information is not part of the proximal stimulus; somehow, you must interpret the proximal stimulus to knowthis information.Although researchers studying perception disagree aboutmuch, they agree that percepts are not the same thingsas proximal stimuli. Consider a simple demonstration ofsize constancy. Extend your arm away from your bodyand look at the back of your hand. Now, keeping the backof your hand facing you, slowly bring it toward you a fewinches, then away from you. Does your hand seem to bechanging size as it moves? Probably not, although thesize of the hand in the retinal image is most certainlychanging. The point here is that perception involvessomething other than the formation of retinal images.Related to perception is a process called patternrecognition. This is the recognition of a particular object,event, and so on, as belonging to a class of objects,events, and so on. Your recognition of the object youare looking at as belonging to the class of things called“shrubs” is an instance of pattern recognition. Becausethe formation of most percepts involves some classification and recognition, most, if not all, instances ofperception involve pattern recognition.We will begin by considering proposals from the Gestaltschool of psychology that perception involves thesegmentation, or “parsing,” of visual stimuli into objectsand backgrounds (and just how complicated this seemingly easy process is). We will then turn to examinesome (mostly) bottom-up models of perception. Thenwe will examine phenomena that have led manycognitive psychologists to argue that some top-downprocesses must occur in interaction with bottom-upprocessing. We will examine some neurological findingspertaining to object perception and will also consider aconnectionist model of word perception.We will also review a very different view: work inspiredby J. J. Gibson (1979) on “direct perception.” Gibson’sview departs from most other theories of perception inthat he claims perceivers actually do little “processing”of information, either bottom-up or top-down. Instead,he believes the information available in the world is sufficiently rich that all the perceiver needs to do is detector “pick up on” that information. We will conclude bylooking at some neuropsychological work on patientswho have an inability to perceive (but have intact visualabilities) to illustrate just what the process of perceptionis all about.GESTALT APPROACHES TO PERCEPTION.When stimuli occur close to one another in space and in time, they may groupperceptually into coherent, salient patterns or wholes. Such Gestalts, as they arecalled, abound in our perceptual world, as when leaves and branches cluster into trees,and when trees merge into forests; when eyes, ears, noses and mouths configure intofaces; when musical notes coalesce into chords and melodies; and when countlessdots or pixels blend into a photograph.The resulting wholes may have properties their component parts lack, such asthe identity or expression on a face that is unrecognizable from any one part, orthe key in which a melody is played that cannot be deduced from any single note.Understanding how parts combine into perceptual wholes was recognized as acentral challenge in perceptual theory nearly 100 years ago . . .—Pomerantz & Portillo, 2011, p. 1331One of the most important aspects of visual perception has to do with how we interpretstimulus arrays as consisting of objects and backgrounds. Consider, for instance,Figure 3.2. This stimulus pattern can be seen in two distinct ways: as a landscapewith two people standing in the lower right or as a baby framed by black lines.This segregation of the whole display into objects (also called the figure) and thebackground (also called the ground) is an important process known to cognitivepsychologists as figure-ground organization.40COGNITIVE PSYCHOLOGY IN AND OUT OF THE LABORATORY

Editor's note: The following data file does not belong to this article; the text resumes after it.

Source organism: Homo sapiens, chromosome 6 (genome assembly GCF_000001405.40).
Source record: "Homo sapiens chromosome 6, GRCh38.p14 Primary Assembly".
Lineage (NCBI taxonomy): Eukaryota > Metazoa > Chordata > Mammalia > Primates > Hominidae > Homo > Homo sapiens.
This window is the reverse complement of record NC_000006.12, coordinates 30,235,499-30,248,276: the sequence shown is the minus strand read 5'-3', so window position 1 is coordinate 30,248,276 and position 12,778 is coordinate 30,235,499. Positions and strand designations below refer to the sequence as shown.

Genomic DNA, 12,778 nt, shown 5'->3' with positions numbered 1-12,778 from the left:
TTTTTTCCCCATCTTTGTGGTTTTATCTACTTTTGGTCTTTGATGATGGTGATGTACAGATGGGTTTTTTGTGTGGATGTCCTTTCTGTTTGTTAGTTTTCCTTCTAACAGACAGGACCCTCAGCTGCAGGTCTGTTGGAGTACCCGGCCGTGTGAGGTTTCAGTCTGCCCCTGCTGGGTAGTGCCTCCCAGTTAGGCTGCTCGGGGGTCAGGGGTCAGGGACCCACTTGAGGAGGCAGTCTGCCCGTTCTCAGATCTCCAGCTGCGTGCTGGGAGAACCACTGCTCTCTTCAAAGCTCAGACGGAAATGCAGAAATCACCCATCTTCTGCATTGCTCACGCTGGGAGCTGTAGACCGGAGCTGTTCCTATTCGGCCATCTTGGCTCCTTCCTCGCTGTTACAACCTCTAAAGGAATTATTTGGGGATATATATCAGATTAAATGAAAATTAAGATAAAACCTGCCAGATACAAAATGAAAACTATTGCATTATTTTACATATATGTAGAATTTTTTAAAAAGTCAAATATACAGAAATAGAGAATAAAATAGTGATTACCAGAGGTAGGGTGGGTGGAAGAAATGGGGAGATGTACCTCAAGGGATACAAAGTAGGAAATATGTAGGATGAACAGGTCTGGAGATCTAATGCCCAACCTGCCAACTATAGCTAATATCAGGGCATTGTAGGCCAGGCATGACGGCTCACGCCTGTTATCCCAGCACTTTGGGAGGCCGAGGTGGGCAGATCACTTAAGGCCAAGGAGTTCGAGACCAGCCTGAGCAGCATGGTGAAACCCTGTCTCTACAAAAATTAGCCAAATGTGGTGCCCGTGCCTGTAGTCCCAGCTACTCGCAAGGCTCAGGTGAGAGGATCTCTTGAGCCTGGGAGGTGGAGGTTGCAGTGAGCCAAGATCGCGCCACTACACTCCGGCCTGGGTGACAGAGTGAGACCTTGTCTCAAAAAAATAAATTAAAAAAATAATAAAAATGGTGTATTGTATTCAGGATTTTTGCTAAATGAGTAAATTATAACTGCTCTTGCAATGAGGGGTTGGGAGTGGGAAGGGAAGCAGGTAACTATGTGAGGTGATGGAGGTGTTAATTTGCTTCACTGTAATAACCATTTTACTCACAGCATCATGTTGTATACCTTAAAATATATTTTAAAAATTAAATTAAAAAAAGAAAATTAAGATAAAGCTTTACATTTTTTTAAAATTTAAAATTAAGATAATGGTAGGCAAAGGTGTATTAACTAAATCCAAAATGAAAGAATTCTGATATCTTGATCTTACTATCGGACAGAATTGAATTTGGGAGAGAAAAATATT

Reversible figures aren’t just for perceptual psychologists,either! The artist Salvador Dali exploits the existenceof reversible figures in his work The Slave Market WithDisappearing Bust of Voltaire, shown in Figure 3.3.The segregation of figure from ground has manyconsequences. The part of the display seen as figureis seen as having a definite shape, as being some sortof “thing,” and is better remembered than the partof the display interpreted as ground, which is seen asmore shapeless, less formed, and farther away in space(Brown & Deffenbacher, 1979). Form perception is acognitive task most of us perform quickly and easilyand thus take for granted. We assume, intuitively, thatwe perceive objects and backgrounds because therereally are objects and backgrounds and all we do issee them.Figure 3.2: Find the baby in the branches of this tree. This is aclever, modern illustration of a reversible figure: When you see the“baby,” the branches become background; when you see the treeand people, the “baby” disappears into the background.Figure 3.3: Salvador Dali, The Slave Market With Disappearing Bust of Voltaire. The two nuns standing in the archway atleft-center reverse to form a bust of Voltaire. The painting exploits the reversible figures phenomenon.Chapter 3: Perception: Recognizing Patterns and Objects41